A monthly newsletter published by United Neighborhoods for Los Angeles.
UN4LA's mission is to bring communities together to plan for a sustainable future. Growth must be shaped by community engagement, not developer dollars.
WHERE DOES L.A. GO FROM HERE?
The last week has been an extraordinary one for Los Angeles and for the country. Massive protests have caught the attention of elected officials and other leaders, forcing a conversation not just about policing, but also about budget priorities, housing, and government accountability.
The protests have moved these issues to the forefront, but the problems have been with us for years. The LA area has been struggling for nearly a decade to reduce rampant homelessness without much success. In a number of cities throughout LA County the budget process is opaque and important decisions are made behind closed doors with little or no public input. And the string of guilty pleas that have emerged as a result of an ongoing DOJ investigation in the City of LA have confirmed the view, held by many Angelenos, that the development process is rife with corruption.
There are no easy answers to any of these problems, but a good way to get started on solving them is to demand complete transparency and real accountability in government. UN4LA believes that government exists to serve the people. UN4LA also believes that our elected officials have largely grown complacent, more interested in maintaining the status quo than in responding to the needs of citizens.
Taking to the streets to demand change is a great way to start, but it's only the first step in the long, difficult process of actually making change happen. The next steps involve engaging with city officials, speaking up at city council meetings, and using the ballot box to hold elected representatives accountable. We look forward to working with all of LA's communities to create a more open, more responsive government.
COUNCILMEMBER RYU TAKES ACTION TO ADDRESS CORRUPTION
The recent headlines regarding the ongoing investigation of wrongdoing at LA City Hall have made it clear that change is needed. In May Councilmember David Ryu presented two motions aimed at tackling corruption. The first would create an office to investigate corruption at City Hall, and the second would take away the power Councilmembers currently have to alter land use decisions. Ryu has been an outspoken voice for transparency, and has previously presented other motions targeting pay-to-play politics, but his earlier efforts were either watered down or shot down. It will be interesting to see if, with the DOJ corruption investigation still going, Ryu will face the same opposition this time around.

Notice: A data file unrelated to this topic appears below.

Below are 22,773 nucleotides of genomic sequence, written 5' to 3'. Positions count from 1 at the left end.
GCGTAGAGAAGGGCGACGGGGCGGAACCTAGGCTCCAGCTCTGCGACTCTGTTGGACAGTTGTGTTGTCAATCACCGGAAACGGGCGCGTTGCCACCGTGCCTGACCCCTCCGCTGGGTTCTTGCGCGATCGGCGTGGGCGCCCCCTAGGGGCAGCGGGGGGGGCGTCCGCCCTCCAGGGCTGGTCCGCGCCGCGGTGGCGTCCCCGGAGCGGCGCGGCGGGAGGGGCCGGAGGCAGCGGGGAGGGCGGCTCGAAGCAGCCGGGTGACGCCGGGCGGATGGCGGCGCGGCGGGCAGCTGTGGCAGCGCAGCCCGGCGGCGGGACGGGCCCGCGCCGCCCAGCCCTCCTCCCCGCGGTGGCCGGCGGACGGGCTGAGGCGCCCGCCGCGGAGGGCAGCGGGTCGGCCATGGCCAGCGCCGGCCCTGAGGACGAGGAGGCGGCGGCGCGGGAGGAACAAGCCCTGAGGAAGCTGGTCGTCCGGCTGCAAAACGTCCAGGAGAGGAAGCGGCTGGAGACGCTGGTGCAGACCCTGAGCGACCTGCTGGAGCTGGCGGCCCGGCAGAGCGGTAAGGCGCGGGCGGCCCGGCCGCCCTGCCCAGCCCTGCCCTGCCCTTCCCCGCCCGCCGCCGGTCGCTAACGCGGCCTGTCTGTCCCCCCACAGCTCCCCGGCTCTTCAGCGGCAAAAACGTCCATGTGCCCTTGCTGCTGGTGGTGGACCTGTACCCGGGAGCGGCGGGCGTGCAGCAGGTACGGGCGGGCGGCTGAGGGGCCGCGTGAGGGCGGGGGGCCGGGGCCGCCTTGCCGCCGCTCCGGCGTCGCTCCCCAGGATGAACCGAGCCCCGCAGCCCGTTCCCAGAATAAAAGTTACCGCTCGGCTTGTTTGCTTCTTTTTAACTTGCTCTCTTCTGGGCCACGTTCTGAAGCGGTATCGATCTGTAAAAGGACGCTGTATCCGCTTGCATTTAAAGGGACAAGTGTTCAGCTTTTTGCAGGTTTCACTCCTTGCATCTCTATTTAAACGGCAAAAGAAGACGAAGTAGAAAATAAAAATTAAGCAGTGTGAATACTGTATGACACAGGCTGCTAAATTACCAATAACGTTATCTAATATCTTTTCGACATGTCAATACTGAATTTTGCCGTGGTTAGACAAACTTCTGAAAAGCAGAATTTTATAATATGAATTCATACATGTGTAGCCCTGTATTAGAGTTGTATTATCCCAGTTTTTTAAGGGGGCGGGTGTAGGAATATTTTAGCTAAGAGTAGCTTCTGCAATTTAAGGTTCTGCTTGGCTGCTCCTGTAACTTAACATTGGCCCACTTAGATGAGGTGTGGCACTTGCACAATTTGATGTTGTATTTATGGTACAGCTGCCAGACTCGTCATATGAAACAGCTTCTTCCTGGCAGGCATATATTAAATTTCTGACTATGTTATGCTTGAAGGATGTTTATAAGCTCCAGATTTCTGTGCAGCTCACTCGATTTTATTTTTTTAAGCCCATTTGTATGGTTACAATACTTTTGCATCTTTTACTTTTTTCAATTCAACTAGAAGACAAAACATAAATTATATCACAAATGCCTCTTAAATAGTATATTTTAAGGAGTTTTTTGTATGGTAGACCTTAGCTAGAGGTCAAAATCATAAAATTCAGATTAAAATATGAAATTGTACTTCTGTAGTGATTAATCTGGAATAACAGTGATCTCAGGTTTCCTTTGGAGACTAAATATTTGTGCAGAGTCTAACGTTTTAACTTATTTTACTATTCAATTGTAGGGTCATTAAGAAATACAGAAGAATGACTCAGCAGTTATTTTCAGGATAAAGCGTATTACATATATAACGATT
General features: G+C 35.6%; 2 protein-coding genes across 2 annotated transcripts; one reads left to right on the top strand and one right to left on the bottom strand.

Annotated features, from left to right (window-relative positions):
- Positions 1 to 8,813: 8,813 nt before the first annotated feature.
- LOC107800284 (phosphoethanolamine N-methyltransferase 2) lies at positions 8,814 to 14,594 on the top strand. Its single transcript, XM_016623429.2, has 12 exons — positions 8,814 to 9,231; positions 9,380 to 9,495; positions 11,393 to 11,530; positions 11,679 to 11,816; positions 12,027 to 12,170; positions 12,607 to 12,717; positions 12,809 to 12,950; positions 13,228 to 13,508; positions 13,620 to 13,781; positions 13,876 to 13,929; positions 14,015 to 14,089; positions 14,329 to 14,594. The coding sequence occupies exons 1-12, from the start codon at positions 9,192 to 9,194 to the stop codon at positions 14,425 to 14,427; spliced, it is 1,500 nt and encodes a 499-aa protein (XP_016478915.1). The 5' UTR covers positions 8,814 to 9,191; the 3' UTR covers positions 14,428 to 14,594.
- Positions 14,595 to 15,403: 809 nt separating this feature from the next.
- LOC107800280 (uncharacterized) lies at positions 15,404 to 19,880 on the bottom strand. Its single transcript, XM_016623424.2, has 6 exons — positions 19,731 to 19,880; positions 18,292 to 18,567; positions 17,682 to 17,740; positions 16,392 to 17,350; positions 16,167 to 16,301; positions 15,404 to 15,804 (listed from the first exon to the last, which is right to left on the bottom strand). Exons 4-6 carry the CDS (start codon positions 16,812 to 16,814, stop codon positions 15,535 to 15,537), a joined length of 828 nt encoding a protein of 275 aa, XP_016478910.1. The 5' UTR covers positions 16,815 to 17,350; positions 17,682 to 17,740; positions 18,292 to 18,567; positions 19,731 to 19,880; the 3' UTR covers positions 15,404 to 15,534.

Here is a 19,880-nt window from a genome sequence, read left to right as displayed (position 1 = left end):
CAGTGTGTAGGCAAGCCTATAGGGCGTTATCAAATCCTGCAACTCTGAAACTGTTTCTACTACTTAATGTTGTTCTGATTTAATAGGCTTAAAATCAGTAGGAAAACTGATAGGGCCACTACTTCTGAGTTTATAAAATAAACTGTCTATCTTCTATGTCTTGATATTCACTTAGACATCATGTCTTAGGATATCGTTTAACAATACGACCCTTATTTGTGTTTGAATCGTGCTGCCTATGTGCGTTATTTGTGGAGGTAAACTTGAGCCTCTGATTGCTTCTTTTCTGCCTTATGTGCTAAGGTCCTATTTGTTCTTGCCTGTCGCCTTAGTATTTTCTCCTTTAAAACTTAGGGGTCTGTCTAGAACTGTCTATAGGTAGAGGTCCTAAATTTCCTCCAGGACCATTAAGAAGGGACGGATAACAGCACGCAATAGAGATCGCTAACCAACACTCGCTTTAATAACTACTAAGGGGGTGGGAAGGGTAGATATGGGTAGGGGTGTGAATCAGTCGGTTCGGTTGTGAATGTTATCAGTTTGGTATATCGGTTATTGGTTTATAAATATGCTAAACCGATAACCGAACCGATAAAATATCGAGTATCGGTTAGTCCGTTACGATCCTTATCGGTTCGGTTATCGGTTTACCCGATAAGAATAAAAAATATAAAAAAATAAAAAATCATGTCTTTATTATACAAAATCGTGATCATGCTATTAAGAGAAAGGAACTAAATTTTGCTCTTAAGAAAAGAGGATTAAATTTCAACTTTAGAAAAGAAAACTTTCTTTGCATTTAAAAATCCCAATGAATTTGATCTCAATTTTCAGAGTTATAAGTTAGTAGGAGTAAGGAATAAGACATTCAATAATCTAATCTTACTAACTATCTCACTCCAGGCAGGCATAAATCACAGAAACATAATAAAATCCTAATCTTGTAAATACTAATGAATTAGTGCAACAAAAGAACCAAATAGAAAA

Below are links to the press release issued by Ryu, and also to the motions themselves.
Ryu Press Release
Council File 20-0608
Office of Anti-Corruption and Transparency / Independent Auditors and Investigators
Council File 20-0609
Los Angeles City Charter Section 245 Subsection (e) / Limiting Unilateral Influence in Development Decisions
TWO MORE GUILTY PLEAS IN L.A. CORRUPTION INVESTIGATION
And to underline the need for the City of LA to tackle systemic corruption, we've had two more guilty pleas as a result of the Department of Justice's investigation into pay-to-play practices at City Hall. Please note that these individuals have acknowledged that they did not act alone, but were part in an ongoing criminal conspiracy involving at least one LA City Councilmember, as well as other City Hall staffers. This is not just a matter of rooting out a few random crooks. It is now clearer than ever that the project approval process in the City of Los Angeles is rigged to favor the interests of real estate investors. It's almost certain that we'll see further charges filed against City of LA elected officials and/or their staff members.
Consultant Agrees to Plead Guilty to RICO Offense Related to Bribery Scheme that Enriched L.A. City Councilmember and Associates
Former Aide to L.A. City Councilmember Agrees to Plead Guilty to RICO Charge Stemming from ‘Pay-to-Play’ Corruption Scheme
CITY PLANNING COMMISSION APPROVES MODIFIED PROMENADE PROJECT
At the end of May, the Los Angeles City Planning Commission (CPC) gave their unanimous approval to a modified version of the Promenade 2035 Plan. The lengthy session involved hearing appeals from four individuals/groups based in the community, as well as an additional appeal from the developer. The appellants from within the community had numerous concerns about project impacts, including traffic, noise, and the lack of affordable housing.
One of the most serious concerns was the inclusion of the 15,000-seat stadium proposed by the developer. With respect to this component, the CPC approved two possible options: a 10,000-seat stadium with an enclosed roof, or a 7,500-seat stadium with a with a partially open roof. The developer also agreed to modify the original plan, in which all housing was to be market rate, to include 15% affordable and workforce housing.
INGLEWOOD CREATES HOUSING PROTECTION DEPARTMENT
As the City of Inglewood has seen an unprecedented wave of new development, it has also seen the displacement of many long-time residents as rents rise, forcing out low-income tenants. In May the Inglewood City Council voted to allocate $1.2 million to create a Housing Protection Department. The creation of this new department will involve the hiring of up to 17 new staff members, but implementation could be delayed due to loss of revenue as a result of the pandemic.
City of Inglewood Creates Housing Protection Department